I take you designing dangles step by easy step in my book ‘A Dangle A Day‘. There are lots of examples of dangle designs in the book that are ready to use, but it’s easy to rearrange things to suit your particular needs. The release date is 8 January 2019, a new style of creativity to start in the New Year, and throughout the year as all the seasons and many different celebrations are covered in the book, along with suggestions for projects using dangle designs.
I’m absolutely dreadful at taking photographs! However, here is my coloured version of the dangle design I posted earlier today, all glued into my BuJo ready for the start of a new month tomorrow.
This is likely to be the only artsy stuff I do in my BuJo as the rest of my bujo is rather minimal – it’s functional and I can lose way too much time prettying it up. For instance, sketching, inking in the design and then colouring it has taken me most of my day! It’s been fun though, and a much needed ‘quiet’ day after a hectic week.
I realised after coloring the hand lettered December in that I’d messed up the letter M. The second vertical line should’ve been like the first one to give balance to it.
I also forgot that when I printed out the A4 sized design as an A5 that the lines would be reduced in thickness. So, I had to invest time in going over them with a thicker pen after I’d finished the coloring. Mind you, this helped to make the lines nice and bold again.
To colour I used Tombow Dual Tip Brush Markers along with glitter Signo gel pens from Uniball. I also used some Chameleon coloured pencils to add a bit of shading here and there and to add the shadow around the design.
I left the background white. I realised that I could’ve coloured it with Distress Inks and then coloured over them. So, instead of messing up the background by trying to colour it I elected to use silver and gold glitter gel pens to create patterns of ‘sparkles’.
Yes, glitter! I rarely get to add glitter or metallics to my work, especially if it’s for publishers as it really doesn’t photography or scan at all well. But as this is a personal project I did add a fair amount of sparkly highlights and elements.
I think this one may be my favourite BuJo monthly cover so far.
I must admit if I had time or desire to colour it again I’d not use the Tombows. I managed to smear the colours lightly here and there so I haven’t got a ‘clean’ coloured illustration.
I think I’d go with alcohol markers such as my Chameleon Color Tones along with the Color Tops.
However, I think I may find it difficult to colour the tiny spaces with the Chameleons. That’s the problem with printing the design smaller than the original.
It’s Friday, so that means it’s #dangleday! As it’s the last day of November it seems appropriate that I design a dangle design that would look fantastic as the monthly title page for a BuJO, journal, planner or just a fun design to color and frame or, printed out smaller, used on a greetings card.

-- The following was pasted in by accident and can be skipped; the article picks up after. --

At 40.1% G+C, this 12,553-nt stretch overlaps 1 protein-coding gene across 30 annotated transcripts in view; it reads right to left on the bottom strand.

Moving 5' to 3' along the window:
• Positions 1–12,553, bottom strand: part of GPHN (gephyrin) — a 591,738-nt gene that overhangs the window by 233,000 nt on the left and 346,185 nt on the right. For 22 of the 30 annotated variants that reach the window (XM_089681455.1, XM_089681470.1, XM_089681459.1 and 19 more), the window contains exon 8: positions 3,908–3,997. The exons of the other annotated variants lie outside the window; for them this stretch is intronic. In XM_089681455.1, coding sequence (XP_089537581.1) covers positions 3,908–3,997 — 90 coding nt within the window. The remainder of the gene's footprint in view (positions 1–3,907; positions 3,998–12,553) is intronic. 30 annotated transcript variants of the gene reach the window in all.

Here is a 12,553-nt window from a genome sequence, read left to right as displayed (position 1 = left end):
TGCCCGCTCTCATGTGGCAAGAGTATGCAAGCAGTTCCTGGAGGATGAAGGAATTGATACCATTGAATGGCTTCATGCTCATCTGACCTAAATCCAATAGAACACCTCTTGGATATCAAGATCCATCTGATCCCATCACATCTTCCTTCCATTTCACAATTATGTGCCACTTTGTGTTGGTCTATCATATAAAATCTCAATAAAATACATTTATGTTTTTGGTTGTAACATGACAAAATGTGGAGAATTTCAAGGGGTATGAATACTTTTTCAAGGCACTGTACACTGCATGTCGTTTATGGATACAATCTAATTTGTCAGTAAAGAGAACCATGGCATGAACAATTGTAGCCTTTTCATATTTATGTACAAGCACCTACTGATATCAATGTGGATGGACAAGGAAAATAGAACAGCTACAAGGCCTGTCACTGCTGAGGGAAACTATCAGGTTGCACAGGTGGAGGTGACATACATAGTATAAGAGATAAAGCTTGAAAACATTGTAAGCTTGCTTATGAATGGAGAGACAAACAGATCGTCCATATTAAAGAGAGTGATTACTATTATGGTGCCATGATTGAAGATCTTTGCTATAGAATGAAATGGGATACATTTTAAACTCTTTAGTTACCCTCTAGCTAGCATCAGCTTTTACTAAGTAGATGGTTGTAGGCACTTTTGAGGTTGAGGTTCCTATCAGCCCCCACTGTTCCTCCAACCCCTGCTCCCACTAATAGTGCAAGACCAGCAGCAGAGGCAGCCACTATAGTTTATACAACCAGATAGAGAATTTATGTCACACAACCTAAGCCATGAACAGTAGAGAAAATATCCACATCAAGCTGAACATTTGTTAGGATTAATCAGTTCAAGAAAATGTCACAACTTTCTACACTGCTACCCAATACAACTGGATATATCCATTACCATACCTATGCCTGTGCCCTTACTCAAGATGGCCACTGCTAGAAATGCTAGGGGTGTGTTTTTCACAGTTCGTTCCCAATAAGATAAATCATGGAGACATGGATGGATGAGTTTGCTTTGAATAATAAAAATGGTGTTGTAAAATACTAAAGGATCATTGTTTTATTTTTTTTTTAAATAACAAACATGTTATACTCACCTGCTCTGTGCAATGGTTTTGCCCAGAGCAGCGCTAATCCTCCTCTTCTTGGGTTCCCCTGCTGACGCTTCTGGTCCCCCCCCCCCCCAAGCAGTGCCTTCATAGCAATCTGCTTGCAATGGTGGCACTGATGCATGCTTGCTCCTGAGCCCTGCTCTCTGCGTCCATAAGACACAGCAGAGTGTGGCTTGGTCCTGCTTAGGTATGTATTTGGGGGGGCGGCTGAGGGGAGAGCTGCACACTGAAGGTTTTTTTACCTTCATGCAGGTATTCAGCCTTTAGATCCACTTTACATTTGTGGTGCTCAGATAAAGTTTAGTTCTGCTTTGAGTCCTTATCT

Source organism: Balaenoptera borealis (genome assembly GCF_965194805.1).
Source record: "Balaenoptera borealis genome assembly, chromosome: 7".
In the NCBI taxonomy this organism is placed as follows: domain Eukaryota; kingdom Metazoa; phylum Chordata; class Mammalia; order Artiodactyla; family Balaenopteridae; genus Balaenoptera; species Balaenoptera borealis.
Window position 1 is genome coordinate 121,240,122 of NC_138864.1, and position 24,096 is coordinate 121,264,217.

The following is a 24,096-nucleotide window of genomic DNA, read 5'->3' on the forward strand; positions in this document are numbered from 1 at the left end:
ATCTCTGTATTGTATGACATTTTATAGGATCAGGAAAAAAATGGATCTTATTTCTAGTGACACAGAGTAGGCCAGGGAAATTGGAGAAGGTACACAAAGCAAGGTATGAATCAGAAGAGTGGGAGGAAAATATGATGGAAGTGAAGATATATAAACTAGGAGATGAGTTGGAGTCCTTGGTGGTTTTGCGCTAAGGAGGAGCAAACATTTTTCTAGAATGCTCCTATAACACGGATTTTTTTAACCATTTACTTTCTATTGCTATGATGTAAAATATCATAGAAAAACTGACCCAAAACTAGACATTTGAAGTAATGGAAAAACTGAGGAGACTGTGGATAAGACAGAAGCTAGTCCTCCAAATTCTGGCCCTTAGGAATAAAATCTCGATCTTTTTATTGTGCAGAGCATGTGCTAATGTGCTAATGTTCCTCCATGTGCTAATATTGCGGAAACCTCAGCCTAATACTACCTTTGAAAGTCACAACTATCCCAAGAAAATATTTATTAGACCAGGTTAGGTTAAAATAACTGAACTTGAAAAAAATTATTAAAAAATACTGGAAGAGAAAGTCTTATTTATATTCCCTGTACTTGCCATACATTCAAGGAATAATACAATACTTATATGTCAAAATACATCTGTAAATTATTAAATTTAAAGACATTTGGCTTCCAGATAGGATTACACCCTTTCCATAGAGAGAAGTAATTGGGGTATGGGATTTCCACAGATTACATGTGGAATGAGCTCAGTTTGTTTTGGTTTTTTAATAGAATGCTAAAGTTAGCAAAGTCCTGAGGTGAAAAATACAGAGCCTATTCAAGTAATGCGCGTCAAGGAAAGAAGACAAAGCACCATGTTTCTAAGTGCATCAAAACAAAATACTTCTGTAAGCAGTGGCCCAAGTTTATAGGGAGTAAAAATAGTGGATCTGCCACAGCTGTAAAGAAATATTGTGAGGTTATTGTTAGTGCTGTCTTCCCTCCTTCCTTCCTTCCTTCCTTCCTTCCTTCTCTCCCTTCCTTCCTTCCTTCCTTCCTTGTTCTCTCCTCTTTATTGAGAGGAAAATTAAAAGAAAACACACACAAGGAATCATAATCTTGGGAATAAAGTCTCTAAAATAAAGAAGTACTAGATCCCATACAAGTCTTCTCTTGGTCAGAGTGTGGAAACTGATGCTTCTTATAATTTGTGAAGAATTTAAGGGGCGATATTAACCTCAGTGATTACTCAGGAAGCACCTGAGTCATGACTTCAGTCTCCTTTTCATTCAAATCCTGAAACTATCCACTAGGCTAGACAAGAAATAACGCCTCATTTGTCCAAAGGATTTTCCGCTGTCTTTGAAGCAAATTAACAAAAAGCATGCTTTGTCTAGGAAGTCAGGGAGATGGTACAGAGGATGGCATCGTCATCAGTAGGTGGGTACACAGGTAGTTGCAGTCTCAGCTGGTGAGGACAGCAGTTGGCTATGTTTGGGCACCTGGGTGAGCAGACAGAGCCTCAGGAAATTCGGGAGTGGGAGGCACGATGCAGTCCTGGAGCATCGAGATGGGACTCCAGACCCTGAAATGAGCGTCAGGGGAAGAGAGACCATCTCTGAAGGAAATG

As usual these days, I sketched the design out on dot grid paper and then scanned it in. I used Autodesk Sketchbook Pro and a technical drawing pen ‘brush’ to ink the design, as well as make adjustments to the design.
The final steps were to add a background colour and watermark it for sharing on the internet.
Naturally, I used my Microsoft Surface Pen along with my Microsoft Surface Studio to do the digital drawing. I think I’m going to print this design out so it will fit in my BuJo and colour it with traditional media.
This is quite a complex dangle design to look at, but it’s not that complex to create. In my book ‘A Dangle A Day’, released on 8 January 2019, I take you step by step through the process with loads and loads of examples of monograms and dangle designs for all seasons and all occasions, along with ideas of how to use them. There’s also a fair number of tips and encouraging words within the book.
If you do download, print and colour this design, I’d love to see how you’ve coloured and used it! You can find me on twitter, Instagram and facebook.
It’s Friday so it’s #dangleday! E is for … echinacea (cone flower), envelope, earphones, Earth, eight (or eleven, or eighteen or eighty – you get the idea), eight-sided octagon, eighth-notes (semiquavers).
Purple and gold are complementary colours so I chose them for the pusscat, the monogram and the octagon with my initials in it. I chose silver as the colour for the frame around the monogram simply because it’s my favourite metal and I fancied a change from gold beads and so on. Pink hearts and earphone accents. Yes, the headphones had to have cat ears on them, and yes, I have a pair like this, but the ears are blue.
Cute kitties, cute charms and letters. Looking at the monogram now, the letter could do with a shadow around it, but it’ll do as is.
I sketched the design on dot grid paper. After scanning the sketch in, I inked it in using a Microsoft Surface Pen on my Microsoft Surface Studio screen. When I was happy with the line art, I added colour and texture to the dangle design. The final steps were to create a coloured and textured background and a drop shadow for the design.
A nice way to spend a couple of hours on a cool, grey, damp Friday morning.